Mumbai: Maharashtra remained on edge after the anniversary of a battle fought 200 years ago brought to fore simmering caste tensions even as a statewide bandh called today to protest the state government’s alleged failure to stop violence witnessed stray protest by Dalits.
Dalit protesters tried to block tracks at the Thane railway station today morning, but they were chased away soon and the traffic on the Central Railway line remained uninterrupted, said a railway official.
Protesters also tried to block rail traffic on the Western line in suburban Goregaon, said a police official.
Today’s Class 11 exams at St Xavier’s College in South Mumbai have been cancelled, college authorities said.
Bharipa Bahujan Mahasangh (BBM) leader and Dr B R Ambedkar’s grandson Prakash Ambedkar have called for Maharashtra bandh today to protest the state government’s “failure” to stop the violence at Bhima Koregaon village in Pune district two days ago.
He said Maharashtra Democratic Front, Maharashtra Left Front and some 250 other organisations have supported the call for shutdown.
While the state government clarified that it hasn’t declared a school holiday, bus operators said they won’t run school buses in Mumbai today.
“We can’t risk students’ safety and security. Will take a second decision at 11 am if we can run them in the second half, depending on the situation,” a School Bus Owners’ Association spokesperson said.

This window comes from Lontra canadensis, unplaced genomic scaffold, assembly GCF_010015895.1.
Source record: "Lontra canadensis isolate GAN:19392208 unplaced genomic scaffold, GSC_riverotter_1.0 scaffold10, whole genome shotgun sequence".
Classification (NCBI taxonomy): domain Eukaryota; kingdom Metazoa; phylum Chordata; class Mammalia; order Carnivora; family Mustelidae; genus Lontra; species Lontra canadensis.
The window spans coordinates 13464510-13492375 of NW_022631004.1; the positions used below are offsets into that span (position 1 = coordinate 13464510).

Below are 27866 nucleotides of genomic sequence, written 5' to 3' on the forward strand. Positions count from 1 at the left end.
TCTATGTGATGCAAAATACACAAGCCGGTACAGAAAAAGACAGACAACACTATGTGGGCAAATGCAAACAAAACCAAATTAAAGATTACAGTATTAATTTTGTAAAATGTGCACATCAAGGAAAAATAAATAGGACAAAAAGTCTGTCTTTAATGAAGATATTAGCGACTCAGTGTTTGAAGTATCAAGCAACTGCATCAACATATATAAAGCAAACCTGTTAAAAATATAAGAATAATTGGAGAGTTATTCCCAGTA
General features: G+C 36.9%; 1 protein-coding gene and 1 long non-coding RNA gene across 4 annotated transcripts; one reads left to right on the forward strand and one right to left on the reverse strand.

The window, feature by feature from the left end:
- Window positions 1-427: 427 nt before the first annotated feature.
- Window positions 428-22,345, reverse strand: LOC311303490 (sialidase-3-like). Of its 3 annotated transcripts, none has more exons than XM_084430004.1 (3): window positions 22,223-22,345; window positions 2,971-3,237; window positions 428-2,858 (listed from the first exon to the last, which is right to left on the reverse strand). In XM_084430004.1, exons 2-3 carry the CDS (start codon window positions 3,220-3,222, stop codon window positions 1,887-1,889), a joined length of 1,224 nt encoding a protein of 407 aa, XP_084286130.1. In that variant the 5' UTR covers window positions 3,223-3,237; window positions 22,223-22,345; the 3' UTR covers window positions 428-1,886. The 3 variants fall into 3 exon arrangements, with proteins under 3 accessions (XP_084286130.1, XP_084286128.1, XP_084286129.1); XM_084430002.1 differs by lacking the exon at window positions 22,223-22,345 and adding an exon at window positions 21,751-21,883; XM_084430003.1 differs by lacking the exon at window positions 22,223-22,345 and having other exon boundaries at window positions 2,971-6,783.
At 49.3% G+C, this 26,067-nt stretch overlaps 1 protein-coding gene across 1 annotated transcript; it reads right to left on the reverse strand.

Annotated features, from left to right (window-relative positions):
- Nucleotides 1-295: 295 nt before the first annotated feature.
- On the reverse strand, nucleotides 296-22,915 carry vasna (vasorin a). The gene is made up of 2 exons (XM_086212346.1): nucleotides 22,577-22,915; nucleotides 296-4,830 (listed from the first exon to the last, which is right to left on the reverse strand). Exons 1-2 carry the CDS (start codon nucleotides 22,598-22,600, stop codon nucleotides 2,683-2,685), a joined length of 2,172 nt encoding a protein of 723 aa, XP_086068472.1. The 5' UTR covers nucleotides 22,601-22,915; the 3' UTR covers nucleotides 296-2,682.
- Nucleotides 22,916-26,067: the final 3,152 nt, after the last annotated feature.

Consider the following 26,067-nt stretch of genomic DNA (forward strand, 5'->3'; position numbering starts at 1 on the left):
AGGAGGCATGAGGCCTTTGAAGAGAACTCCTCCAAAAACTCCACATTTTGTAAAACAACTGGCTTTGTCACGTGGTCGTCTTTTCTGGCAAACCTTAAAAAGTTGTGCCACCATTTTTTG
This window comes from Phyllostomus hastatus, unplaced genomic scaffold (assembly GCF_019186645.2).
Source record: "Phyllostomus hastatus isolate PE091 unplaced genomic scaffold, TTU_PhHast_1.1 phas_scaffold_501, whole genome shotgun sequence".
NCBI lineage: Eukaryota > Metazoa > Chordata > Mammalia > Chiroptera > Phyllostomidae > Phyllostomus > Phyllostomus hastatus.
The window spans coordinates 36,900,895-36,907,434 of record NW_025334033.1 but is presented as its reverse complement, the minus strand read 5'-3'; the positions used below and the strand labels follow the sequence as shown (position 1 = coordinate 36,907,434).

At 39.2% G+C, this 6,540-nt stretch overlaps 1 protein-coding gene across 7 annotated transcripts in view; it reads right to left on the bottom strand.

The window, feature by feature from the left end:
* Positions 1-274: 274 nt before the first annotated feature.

Pune police last night said they had received a complaint against Mevani and Delhi’s Jawaharlal Nehru University’s (JNU) student leader Umar Khalid for their “provocative” speeches at an event in Pune on 31 December.
Mevani and Khalid had attended the “Elgar Parishad”, an event organised to commemorate the 200th anniversary of the battle of Bhima-Koregaon, at Shaniwar Wada in Pune.
Violence erupted in Pune district when Dalit groups were celebrating the bicentenary of the Bhima-Koregaon battle in which the forces of the British East India Company defeated the Peshwa’s army.
Dalit leaders commemorate the British victory, as it is believed that soldiers from the Mahar community – then considered untouchable – were part of the East India Company’s forces. The Peshwas were Brahmins, and the victory is seen as a symbol of assertiveness by Dalit.